US zombie malls offer scary insights for Australian investors
The plethora of half-alive 'zombie malls' stalking the US retail property market led to API columnist Damian Collins identifying three key lessons for Australian commercial property investors.
I recently had the opportunity to visit the United States for almost a month to get a feel for how the various commercial property sectors are faring in the US, and in turn gleaning acquisition strategy insights.
One sector I was especially interested in was retail (and specifically product retail), particularly as Forbes recently reported that over the past 40 years, malls in the US have been on a slow, steady decline.
Back in the 1980s, the US boasted 2,500 malls nationally of significant size. Today, that figure is around 700.
One in three surviving malls have occupancy rates below 70 per cent, leading to the term ‘zombie malls’ – retail centres that are still trading while not really being ‘alive’.
Some experts predict that only about 150 US malls will make it through the next decade.
Are these forecasts overly dramatic? My visit to the US suggests the dire forecasts are certainly feasible.
Firstly, it’s worth mentioning that the US in general is over-retailed.
As a guide, the retail space per capita in the United States is almost double Australia’s. Although the trends in the US will therefore be less impactful in Australia, they nonetheless hold important lessons worth heeding.
Sun not shining on Florida mall
I inspected a lot of retail centres. Some successful, others less so.
The first zombie mall I encountered was in South Florida.
The mall had lost two main anchor tenants, only a handful of outlets were trading in the food court, and foot traffic at peak hour (lunchtime Saturday) was almost non-existent, except for the Apple Store.
So, what was driving this decline?
The South Florida mall had made some critical errors.
The centre had no non-discretionary retail outlets, such as supermarkets, that draw people in.
There were no leisure facilities such as restaurants, bars or cafes that give people an additional reason to visit the mall.
And there appeared to be little attempt to arrest the decline.
Three lessons from US zombie malls
The whole experience highlighted what I believe are three critical considerations for investors in the retail space.
1. The need to provide an experience
The evolution of online retail means that in-person visits to the shopping mall are no longer the only way to get goods. As a result, shopping malls focusing solely on product retail are at risk of becoming irrelevant.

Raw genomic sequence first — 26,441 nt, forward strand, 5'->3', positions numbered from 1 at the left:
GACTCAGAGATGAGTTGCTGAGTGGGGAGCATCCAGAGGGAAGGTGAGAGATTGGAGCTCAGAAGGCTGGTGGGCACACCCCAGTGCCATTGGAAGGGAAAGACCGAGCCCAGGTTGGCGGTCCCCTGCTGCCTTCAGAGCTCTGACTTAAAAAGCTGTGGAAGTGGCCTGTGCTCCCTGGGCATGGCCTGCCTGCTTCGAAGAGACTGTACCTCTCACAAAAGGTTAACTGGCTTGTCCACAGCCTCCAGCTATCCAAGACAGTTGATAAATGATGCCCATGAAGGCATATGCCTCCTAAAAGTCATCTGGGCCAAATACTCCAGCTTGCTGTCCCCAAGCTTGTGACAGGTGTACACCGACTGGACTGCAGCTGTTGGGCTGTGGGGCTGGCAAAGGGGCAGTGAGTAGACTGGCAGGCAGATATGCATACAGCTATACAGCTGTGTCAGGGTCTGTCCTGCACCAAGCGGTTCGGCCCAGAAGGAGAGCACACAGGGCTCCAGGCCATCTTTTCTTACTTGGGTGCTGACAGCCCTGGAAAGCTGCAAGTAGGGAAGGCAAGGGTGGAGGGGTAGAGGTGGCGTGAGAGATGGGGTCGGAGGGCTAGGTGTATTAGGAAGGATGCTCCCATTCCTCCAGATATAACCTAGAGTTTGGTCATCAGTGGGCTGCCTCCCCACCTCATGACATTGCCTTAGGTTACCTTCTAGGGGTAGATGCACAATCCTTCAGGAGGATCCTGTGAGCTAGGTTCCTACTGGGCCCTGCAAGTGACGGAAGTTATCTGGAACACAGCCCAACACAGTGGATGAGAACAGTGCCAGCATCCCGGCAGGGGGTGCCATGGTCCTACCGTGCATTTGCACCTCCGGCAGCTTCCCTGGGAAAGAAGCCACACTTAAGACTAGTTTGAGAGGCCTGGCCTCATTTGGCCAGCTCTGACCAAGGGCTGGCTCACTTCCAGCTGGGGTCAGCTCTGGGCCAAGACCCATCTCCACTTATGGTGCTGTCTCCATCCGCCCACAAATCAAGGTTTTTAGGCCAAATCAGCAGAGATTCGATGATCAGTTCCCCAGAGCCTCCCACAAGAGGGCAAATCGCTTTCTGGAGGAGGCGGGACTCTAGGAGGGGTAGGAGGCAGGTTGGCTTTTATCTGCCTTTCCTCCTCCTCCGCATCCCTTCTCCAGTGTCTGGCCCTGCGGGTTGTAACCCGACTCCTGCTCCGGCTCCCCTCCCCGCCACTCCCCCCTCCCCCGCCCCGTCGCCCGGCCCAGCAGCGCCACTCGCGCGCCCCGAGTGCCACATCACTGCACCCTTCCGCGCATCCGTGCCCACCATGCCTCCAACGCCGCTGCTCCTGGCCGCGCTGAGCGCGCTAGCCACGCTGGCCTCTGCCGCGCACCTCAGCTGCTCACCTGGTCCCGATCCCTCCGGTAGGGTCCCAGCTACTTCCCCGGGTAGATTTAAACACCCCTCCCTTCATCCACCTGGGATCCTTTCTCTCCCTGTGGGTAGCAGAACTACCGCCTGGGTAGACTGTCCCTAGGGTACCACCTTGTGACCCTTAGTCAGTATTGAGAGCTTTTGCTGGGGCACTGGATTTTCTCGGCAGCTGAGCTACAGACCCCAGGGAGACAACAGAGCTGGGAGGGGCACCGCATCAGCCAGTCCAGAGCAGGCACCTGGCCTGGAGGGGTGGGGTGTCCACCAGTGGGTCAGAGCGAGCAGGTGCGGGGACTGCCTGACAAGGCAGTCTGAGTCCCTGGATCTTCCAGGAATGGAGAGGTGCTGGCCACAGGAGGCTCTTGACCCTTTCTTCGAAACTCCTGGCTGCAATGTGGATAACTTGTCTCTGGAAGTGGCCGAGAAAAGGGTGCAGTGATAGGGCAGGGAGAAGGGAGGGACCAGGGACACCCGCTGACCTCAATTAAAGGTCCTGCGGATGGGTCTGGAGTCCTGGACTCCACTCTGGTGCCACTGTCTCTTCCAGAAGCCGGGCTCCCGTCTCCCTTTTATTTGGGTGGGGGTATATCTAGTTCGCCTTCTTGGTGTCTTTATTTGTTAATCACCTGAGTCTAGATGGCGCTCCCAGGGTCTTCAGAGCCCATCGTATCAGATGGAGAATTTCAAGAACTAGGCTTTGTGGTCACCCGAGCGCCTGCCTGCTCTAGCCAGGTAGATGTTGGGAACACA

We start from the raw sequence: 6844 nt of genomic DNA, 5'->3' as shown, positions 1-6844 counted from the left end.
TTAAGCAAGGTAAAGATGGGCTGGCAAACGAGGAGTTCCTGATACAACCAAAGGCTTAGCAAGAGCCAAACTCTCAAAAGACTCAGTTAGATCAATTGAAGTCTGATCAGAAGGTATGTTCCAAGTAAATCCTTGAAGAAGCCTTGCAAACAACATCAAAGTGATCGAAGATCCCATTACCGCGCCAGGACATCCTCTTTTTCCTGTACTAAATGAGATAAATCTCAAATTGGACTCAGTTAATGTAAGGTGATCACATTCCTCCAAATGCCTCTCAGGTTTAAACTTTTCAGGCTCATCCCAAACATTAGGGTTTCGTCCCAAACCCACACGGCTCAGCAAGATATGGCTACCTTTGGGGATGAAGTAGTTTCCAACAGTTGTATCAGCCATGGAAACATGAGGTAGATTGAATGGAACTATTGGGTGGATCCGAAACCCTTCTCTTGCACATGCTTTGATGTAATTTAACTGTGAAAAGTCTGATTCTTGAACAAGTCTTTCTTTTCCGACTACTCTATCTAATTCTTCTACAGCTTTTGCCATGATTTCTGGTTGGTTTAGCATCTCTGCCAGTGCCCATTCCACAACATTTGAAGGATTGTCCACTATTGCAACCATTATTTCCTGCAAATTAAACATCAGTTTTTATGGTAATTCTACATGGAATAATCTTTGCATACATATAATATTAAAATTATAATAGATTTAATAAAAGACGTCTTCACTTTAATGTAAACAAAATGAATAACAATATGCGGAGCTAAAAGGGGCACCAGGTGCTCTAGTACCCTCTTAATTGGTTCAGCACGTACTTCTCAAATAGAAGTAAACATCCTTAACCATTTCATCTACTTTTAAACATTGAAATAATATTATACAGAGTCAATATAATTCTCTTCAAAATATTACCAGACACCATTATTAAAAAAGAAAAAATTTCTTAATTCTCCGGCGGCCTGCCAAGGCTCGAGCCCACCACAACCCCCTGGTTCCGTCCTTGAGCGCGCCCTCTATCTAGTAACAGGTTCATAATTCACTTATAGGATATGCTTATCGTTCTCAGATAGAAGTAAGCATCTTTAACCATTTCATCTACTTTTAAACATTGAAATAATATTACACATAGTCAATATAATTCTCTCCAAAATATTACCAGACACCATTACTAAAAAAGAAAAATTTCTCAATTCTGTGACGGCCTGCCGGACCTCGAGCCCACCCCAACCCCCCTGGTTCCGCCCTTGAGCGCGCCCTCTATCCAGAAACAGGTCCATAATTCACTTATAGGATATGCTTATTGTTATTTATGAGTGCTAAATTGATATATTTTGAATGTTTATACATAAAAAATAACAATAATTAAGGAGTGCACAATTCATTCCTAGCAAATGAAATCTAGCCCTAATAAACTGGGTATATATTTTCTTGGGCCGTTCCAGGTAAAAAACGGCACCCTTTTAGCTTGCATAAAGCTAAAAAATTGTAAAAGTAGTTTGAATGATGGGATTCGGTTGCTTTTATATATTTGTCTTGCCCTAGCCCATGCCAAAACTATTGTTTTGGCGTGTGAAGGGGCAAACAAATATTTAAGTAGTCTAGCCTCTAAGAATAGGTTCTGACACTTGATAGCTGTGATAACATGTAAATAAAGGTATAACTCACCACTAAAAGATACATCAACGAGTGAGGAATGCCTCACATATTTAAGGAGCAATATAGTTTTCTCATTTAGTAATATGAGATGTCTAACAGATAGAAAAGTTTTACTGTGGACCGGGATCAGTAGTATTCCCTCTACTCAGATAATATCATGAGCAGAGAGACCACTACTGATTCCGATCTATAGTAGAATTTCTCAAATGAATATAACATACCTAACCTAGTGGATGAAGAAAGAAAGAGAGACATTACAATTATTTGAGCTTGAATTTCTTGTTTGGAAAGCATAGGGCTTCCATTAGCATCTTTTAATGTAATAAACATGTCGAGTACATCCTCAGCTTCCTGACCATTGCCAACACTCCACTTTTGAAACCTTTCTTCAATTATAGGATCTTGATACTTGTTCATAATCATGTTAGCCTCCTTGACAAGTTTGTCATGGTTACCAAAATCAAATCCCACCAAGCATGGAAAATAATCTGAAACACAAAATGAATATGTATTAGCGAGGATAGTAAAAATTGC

However, if a mall can deliver a great experience – either through convenience or though entertainment (or both), it becomes a more interesting place to visit, and ultimately spend.
2. A willingness to evolve
Long-term success in any industry calls for a willingness to evolve and change with the times.
The reality is, the traditional rental model of larger shopping malls, where up to 18 per cent of smaller tenants’ turnover goes towards paying rent, is no longer viable for retailers – particularly so as online retail evolves as an alternative option. In these larger centres, rents must come down to make the retailers viable.
3. Local will beat large
The view of our team is that larger-scale shopping malls will struggle to compete with online retailing.
That’s not to say all shopping centres will become irrelevant – and it’s certainly not to say that other forms of retail don’t make for a great investment.
Neighbourhood shopping centres, local service centres and large format retail will continue to have a significant advantage, and in our view will continue to offer solid returns to investors for several reasons:
- Lower operating costs – centres with outdoor parking and no internal malls are very cost efficient to run, with total rent as a proportion of turnover as low as 3-5 per cent in a Coles and Woolworths environment.
- Economic viability – In spread out cities like most cities in Australia, home delivery from large warehouses is less economically viable for supermarkets and large format retail centres, meaning the centres themselves act as the last mile distribution – whether this be through indoor shopping, or a hybrid click-and-collect model, or even local delivery from that local store.
- Convenience and the desire to “touch and feel” products – many of the products incorporated in large-format retail, such as furniture and home goods, are products that consumers want to see and feel before purchasing. Also, for groceries, people largely want to choose their fresh food themselves.
Retail alive but selection is key
The growth of online retail is inevitable. In the US, up to 20 per cent of retail spending is online and it’s forecast to grow to over 30 per cent. Australia is still at around 10 per cent, though this is also forecast to rise.
The key lies in knowing which retail properties are likely to survive – and thrive – in the years ahead. It is an area where professional insights pay dividends.